Non-Hodgkin's Lymphoma

Kelly Anne Spratt, D.O., Director of Women's Cardiovascular Health at the University of Pennsylvania Presbyterian Medical Center, answers your questions.

Q. A friend of mine has something called "mixed non-Hodgkins B-cell lymphoma." Can you help me find out more about it? I want to be there for her.

A. Lymphoma is a cancer of the lymph system, a collection of ducts, nodes, and organs that transports lymph and helps protect the body against infection. Lymph nodes are located throughout the body.

Non-Hodgkin's lymphoma (NHL) is cancer of the lymph system, and occurs most often in lymph nodes in the chest, neck, abdomen, tonsils, and skin. NHL is now the sixth most common cancer in the U.S. with more than 50,000 new cases each year. The incidence has doubled in the U.S. since the 1970s, partly due to our aging population. NHL can develop in people at all ages, although usually it occurs after age 50. Over 85 percent of cases are B-cell lymphomas; the other type is known as T-cell, and the difference refers to the type of white blood cells affected.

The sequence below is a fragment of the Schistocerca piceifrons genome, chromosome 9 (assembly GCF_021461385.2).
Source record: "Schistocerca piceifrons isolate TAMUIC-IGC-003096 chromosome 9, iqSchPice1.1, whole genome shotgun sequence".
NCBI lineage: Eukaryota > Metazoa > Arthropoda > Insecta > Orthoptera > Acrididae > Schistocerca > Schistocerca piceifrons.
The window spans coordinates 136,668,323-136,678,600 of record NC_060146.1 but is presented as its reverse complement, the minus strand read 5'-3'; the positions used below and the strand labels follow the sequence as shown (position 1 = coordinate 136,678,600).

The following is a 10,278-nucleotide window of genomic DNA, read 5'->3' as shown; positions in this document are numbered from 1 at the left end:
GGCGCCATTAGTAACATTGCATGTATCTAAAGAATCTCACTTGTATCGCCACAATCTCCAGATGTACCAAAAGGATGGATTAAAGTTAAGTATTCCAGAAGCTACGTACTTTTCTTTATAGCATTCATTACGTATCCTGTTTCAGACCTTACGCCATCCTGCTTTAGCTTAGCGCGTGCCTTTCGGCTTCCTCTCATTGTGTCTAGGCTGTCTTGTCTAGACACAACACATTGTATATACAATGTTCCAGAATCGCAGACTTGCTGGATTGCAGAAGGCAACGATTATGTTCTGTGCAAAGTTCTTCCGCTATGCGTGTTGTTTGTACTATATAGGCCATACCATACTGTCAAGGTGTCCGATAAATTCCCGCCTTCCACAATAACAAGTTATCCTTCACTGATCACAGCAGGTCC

The most common sign is an enlargement of a lymph node, often without pain. Often when lymph nodes enlarge due to infection such as a sore throat, these are painful. With lymphoma there is usually just swelling and not pain. Treatment is highly specific for each patient, but often includes a combination of radiation and chemotherapy.

Survival is linked to age of onset and extent of the disease. Be sure your friend is at a well-recognized cancer center where the latest chemotherapy is available.

For more information, the following Web sites are good places to start:

National Cancer Institute

Lymphoma Research Foundation


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